U.S., European shares rise on hopes Fed will slow rate hike pace

  • Dollar buffet versus yen by suspected BOJ interference
  • European stocks rally ahead of earnings week
  • China’s GDP beats estimates but retail sales disappointed

WASHINGTON/LONDON, Oct 24 (Reuters) – US and European stocks rose on Monday as signs of a softening in the US economy raised hopes that the Federal Reserve will slow rate hikes.

The dollar faced yet another suspicious Japanese interference to rise against the yen.

The Dow Jones Industrial Average (.DJI) rose 346.66 points, or 1.12%, to 31,429.22, the S&P 500 (.SPX) up 33.7 points, or 0.90%, at 3,786.45 and the Nasdaq Composite (.IXIC) rose 37.59 points, or 0.35%, to 10,897.31 p.m. until :43 EDT (1643 GMT).

Register now for unlimited access to Reuters.com

The tech-heavy Nasdaq recovered after losses in Tesla Inc (TSLA.O) and other megacap stocks.

Tesla dropped starter prices for its Model 3 and Model Y cars in China after slashing by up to 9%, indicating softening demand in the world’s largest auto market.

In the latest evidence of a slowing economy due to high inflation and rising interest rates, a survey showed that US business activity shrank for the fourth straight month in October. read more

“Investors are becoming more confident that inflation is about to come down and the Fed may stop quickly. The effects of the first few rate hikes will start to be felt over the next few months and the markets are trying to overtake that. When the Fed The pause button will be pressed,” said Edward Moya, senior market analyst at OANDA in New York.

Also Read :  Dow Jones Falls As Jobless Claims Jump; Pivotal Jobs Report On Deck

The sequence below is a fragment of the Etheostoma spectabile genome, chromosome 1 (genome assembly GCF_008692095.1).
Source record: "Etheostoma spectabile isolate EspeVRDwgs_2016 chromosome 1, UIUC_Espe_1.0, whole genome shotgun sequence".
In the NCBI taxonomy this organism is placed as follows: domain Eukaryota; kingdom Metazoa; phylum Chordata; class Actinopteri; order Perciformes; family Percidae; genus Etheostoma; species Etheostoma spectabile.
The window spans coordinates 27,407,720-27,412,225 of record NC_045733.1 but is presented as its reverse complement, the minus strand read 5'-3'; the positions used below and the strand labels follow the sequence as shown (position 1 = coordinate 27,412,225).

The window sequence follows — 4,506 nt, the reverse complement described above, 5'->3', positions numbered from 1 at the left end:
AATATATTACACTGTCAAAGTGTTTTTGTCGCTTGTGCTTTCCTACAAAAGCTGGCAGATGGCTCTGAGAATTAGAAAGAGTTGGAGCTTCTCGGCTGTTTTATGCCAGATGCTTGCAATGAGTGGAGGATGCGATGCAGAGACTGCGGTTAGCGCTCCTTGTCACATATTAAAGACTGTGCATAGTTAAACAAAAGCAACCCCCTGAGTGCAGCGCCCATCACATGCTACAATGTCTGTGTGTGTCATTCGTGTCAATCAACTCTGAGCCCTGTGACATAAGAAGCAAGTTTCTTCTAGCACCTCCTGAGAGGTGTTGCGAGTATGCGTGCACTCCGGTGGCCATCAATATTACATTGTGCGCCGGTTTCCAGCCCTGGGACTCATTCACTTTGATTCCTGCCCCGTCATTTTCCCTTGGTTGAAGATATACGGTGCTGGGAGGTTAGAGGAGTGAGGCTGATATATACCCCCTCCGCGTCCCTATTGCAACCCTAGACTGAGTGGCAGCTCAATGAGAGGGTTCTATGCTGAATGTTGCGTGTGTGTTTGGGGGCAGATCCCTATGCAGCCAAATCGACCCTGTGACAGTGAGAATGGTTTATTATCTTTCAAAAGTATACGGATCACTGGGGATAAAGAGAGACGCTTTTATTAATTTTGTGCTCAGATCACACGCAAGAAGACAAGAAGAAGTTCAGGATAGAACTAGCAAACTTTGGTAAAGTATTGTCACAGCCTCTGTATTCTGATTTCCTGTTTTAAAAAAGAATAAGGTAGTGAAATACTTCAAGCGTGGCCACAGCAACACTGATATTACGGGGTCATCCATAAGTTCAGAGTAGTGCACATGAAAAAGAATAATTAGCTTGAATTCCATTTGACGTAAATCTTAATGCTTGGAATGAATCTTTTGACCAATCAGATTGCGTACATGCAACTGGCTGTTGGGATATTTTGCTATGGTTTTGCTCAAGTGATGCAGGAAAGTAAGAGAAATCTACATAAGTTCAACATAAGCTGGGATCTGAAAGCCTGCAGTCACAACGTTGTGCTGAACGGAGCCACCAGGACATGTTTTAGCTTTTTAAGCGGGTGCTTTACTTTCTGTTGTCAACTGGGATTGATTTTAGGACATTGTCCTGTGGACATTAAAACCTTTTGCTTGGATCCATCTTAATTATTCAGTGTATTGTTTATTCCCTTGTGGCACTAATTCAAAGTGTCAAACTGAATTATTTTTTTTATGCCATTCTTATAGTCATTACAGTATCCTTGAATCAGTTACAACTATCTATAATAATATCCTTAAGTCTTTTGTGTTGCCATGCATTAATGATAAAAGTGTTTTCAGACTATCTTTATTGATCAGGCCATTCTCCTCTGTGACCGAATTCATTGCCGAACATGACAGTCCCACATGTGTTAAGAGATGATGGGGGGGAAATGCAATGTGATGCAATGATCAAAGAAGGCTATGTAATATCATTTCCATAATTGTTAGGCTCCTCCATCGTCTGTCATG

“The Flash PMI showed significant weakness in both the service and manufacturing segments of the economy, which is good news for investors given that the Fed will halt early next year.”

The dollar rose to 149.70 yen in early trade and returned to 145.28 within minutes, which traders and analysts said appeared to be in response to activity by the Bank of Japan. It was last at 148.840.

Japan spent a record 5.4 trillion-5.5 trillion yen ($36.16 billion-$36.83 billion) in its yen-buying intervention last Friday, according to estimates from Tokyo money market brokerage firms. Japanese officials did not confirm whether the intervention had taken place.

Any action to support the yen runs contrary to the BOJ’s commitment to controlling the Japanese government’s borrowing costs and could increase pressure on it to step back on yield curve controls at its policy meeting this week.

Sterling, meanwhile, was seen in shaky business on the news that Boris Johnson had dropped out of the race for British prime minister.

Former finance minister Rishi Sunak will become Britain’s next prime minister after winning the race to lead the Conservative Party, which could ease some of the political uncertainty hanging over the pound.

Sterling was last traded at $1.12620.

“Day to day is tough. My favorite expression on all of this this morning is that it’s time to be a poker player, not a chess player. It’s about position and feeling and understanding who you’re playing against, Said Societe Generale Strategist Kit Jux.